Case Briefing #2 Vizcaino v. US Dist. Court for WD of Wash., 173 F. 3d 713 (9th Cir.1999)
Donna Vizcaino, Jon R. Waite, Mark Stout, Geoffrey Culbert, Lesley Stuart, Thomas Morgan, Elizabeth Spokoiny, and Larry Spokoiny sued on behalf of themselves and a court certified class against Microsoft Corporation and its various pension and welfare plans, including its Employee Stock Purchase Plan (ESPP), and sought a determination that they were entitled even as independent contractors to participate in the plan benefits because those benefits were available to Microsoft's common law employees.
The Plaintiffs filed action against Microsoft Corp. for inclusion in Microsoft’s employee benefit plans. The district court denied the plaintiffs' motion for summary judgment while granting Microsoft's. The plaintiff’s appealed the district court’s decision and the appeal’s court reversed the district court’s judgment for Microsoft and remanded for determination of any remaining issues regarding the rights of a particular worker. On remand the district court issued its “Order Regarding Scope of Remand.” It denied Microsoft’s motion for clarification of the composition of the class, rejecting its contention that the class definition excluded those who were temps and whose claims arose post conversion. The court concluded that the class would remain as defined. Microsoft renewed its motion to amend the class certification asking the court to “certify subclasses for the question of who is a common law employee.” The district court denied the motion but “clarified” the employee class definition, limiting the class to specific workers (independent contractor). The district court also granted partial summary judgment for the plaintiff’s. Plaintiff’s filed a motion for reconsideration. The court issued a further “Order Regarding Motion to Revise” granting the motion in part and denying in part. The court denied summary judgment for the plaintiff. Plaintiff’s moved for a permanent injunction requiring Microsoft to immediately allow all common law employees to participate in the ESPP. The district court denied the motion. The Plaintiff’s felt that the district court failed to carry out the appeals court mandate and filed a Writ of Mandamus under the All Writs Act, 28 U.S.C. S 1651 (1994), to enforce this court's mandate in Vizcaino I and II. The Appeals court held that it had jurisdiction and granted the petition. Issue Statement:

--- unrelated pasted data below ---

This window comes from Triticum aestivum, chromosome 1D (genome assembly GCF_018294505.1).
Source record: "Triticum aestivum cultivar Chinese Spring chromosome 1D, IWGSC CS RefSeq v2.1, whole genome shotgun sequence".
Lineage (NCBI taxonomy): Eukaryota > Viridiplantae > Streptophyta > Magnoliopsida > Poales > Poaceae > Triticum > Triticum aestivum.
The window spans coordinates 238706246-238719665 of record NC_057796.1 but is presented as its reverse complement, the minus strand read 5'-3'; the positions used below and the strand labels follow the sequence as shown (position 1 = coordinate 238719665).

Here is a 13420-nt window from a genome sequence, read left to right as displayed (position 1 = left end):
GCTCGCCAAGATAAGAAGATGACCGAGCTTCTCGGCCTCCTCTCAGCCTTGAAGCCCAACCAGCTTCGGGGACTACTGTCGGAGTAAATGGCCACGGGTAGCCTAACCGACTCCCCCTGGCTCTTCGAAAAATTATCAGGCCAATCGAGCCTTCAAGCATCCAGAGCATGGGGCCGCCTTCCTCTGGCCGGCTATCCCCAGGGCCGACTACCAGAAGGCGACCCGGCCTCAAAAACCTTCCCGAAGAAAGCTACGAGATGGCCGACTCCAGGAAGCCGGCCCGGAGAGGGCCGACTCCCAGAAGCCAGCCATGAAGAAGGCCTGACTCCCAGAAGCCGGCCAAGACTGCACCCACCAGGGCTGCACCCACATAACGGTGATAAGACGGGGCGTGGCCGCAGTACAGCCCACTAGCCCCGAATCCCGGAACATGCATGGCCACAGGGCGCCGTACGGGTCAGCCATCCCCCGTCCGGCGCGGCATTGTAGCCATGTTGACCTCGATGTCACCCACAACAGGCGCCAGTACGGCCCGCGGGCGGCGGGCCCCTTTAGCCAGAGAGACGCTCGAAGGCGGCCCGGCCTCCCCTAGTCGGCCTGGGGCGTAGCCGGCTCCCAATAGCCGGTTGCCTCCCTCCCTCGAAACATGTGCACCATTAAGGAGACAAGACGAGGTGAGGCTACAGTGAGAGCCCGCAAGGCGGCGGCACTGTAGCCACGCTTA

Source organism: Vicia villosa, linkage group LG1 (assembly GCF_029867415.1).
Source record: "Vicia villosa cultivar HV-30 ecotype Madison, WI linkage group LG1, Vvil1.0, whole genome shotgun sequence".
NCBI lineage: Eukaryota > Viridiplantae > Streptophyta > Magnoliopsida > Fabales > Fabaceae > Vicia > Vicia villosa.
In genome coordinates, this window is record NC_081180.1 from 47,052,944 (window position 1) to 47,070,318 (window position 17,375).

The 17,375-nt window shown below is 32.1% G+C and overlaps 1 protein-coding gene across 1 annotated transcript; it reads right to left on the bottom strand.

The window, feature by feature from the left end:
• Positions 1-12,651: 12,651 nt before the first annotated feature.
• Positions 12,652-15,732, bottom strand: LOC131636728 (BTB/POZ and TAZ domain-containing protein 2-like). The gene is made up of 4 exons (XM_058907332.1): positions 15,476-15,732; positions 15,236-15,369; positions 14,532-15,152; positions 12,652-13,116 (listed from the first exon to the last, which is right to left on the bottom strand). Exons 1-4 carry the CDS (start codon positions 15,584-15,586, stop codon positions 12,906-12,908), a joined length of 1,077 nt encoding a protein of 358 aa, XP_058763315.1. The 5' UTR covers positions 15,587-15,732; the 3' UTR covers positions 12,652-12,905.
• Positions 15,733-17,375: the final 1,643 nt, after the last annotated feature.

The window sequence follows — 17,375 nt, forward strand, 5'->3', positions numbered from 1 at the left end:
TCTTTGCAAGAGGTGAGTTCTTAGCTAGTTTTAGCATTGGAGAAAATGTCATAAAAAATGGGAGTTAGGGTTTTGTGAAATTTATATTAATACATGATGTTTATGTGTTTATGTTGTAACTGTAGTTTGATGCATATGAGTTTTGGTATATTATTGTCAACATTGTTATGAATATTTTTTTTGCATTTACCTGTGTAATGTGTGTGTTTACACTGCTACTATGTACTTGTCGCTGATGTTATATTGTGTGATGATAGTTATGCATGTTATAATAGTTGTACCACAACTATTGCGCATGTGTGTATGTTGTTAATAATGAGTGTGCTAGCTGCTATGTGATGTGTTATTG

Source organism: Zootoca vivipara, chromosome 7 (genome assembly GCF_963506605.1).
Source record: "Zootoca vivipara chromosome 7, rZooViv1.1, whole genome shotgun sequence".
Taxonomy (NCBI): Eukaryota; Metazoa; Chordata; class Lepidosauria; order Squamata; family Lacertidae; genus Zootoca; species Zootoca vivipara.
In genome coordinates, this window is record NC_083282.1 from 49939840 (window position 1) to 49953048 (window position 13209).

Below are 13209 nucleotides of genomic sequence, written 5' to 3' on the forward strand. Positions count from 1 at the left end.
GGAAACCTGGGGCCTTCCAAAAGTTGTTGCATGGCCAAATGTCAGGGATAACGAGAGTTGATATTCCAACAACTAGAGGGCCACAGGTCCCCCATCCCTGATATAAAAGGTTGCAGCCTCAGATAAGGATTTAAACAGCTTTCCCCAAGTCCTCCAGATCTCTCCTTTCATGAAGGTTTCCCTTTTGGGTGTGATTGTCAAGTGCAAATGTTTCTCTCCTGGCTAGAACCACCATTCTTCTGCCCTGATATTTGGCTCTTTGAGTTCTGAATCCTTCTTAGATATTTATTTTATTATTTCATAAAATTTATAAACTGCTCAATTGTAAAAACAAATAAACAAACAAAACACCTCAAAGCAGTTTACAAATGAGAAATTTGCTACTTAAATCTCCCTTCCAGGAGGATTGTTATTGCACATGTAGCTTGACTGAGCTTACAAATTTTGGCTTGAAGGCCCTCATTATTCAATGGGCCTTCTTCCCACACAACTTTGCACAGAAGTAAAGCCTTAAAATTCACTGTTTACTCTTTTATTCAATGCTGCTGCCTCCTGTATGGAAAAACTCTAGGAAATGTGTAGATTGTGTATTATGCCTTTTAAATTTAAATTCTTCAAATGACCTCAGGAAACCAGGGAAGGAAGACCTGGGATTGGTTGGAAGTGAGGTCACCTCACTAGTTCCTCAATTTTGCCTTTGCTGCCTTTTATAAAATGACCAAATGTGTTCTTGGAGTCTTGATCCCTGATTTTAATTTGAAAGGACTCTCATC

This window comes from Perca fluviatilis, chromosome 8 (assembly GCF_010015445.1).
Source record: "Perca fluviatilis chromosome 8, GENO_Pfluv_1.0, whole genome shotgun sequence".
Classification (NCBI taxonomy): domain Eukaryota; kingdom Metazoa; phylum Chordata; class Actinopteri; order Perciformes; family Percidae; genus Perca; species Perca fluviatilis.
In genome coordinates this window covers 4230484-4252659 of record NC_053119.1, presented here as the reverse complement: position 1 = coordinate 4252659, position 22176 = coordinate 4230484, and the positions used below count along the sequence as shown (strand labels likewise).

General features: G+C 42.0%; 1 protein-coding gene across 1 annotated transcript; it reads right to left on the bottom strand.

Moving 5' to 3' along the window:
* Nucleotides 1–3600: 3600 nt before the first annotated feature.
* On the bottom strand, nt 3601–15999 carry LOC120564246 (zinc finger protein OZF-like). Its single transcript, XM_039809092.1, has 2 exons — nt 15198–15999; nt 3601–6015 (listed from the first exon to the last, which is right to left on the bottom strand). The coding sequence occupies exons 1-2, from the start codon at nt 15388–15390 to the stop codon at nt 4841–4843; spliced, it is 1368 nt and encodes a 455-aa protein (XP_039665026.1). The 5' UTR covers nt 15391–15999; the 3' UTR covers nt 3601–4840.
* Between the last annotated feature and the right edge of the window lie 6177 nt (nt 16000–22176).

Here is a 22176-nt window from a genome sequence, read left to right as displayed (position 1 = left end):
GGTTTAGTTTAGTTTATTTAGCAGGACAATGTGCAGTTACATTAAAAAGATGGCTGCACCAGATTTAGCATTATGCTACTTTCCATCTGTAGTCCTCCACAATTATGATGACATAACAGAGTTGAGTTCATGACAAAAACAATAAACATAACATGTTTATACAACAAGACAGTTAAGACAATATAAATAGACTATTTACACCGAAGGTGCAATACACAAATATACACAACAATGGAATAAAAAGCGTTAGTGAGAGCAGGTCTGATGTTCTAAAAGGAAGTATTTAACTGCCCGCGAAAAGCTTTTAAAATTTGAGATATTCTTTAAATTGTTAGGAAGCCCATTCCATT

Is the definition of common law employee as defined in Nationwide Mutual Ins. Co. v. Darden, 503 U.S. 318, 323-24 (1992) and the IRS 26 U.S.C. S 423 (1994) appropriate for independent contractor purposes? Are independent contractors which are considered employee’s under employee common law eligible for a company’s ESPP if they signed an independent contractor agreement expressing they are responsible for their own benefits? Is the reduced definition of employment class from the district court valid or should that definition be vacated and the original class definition be reinstated? Does the Appeals court have jurisdiction on this matter? Points of View:
The Plaintiffs feel that they are eligible for Microsoft’s ESPP plan because they qualify under the IRS reclassified positions. They also believe workers voluntarily converted and temps hired subsequent to conversion are eligible to participate in Microsoft’s ESPP plan. The defendants agree that based on the IRS rules some employees had the rights to ESPP but they do not feel workers that voluntarily converted to contractors or temps hired subsequent to conversion are eligible to participate in their ESPP plan. Microsoft denies any liability because these independent contractors signed an agreement in which they expressly agreed to provide their own benefits. Microsoft’s basic contention is that the district court properly exercised its discretion to modify the scope of the employee class. From an...
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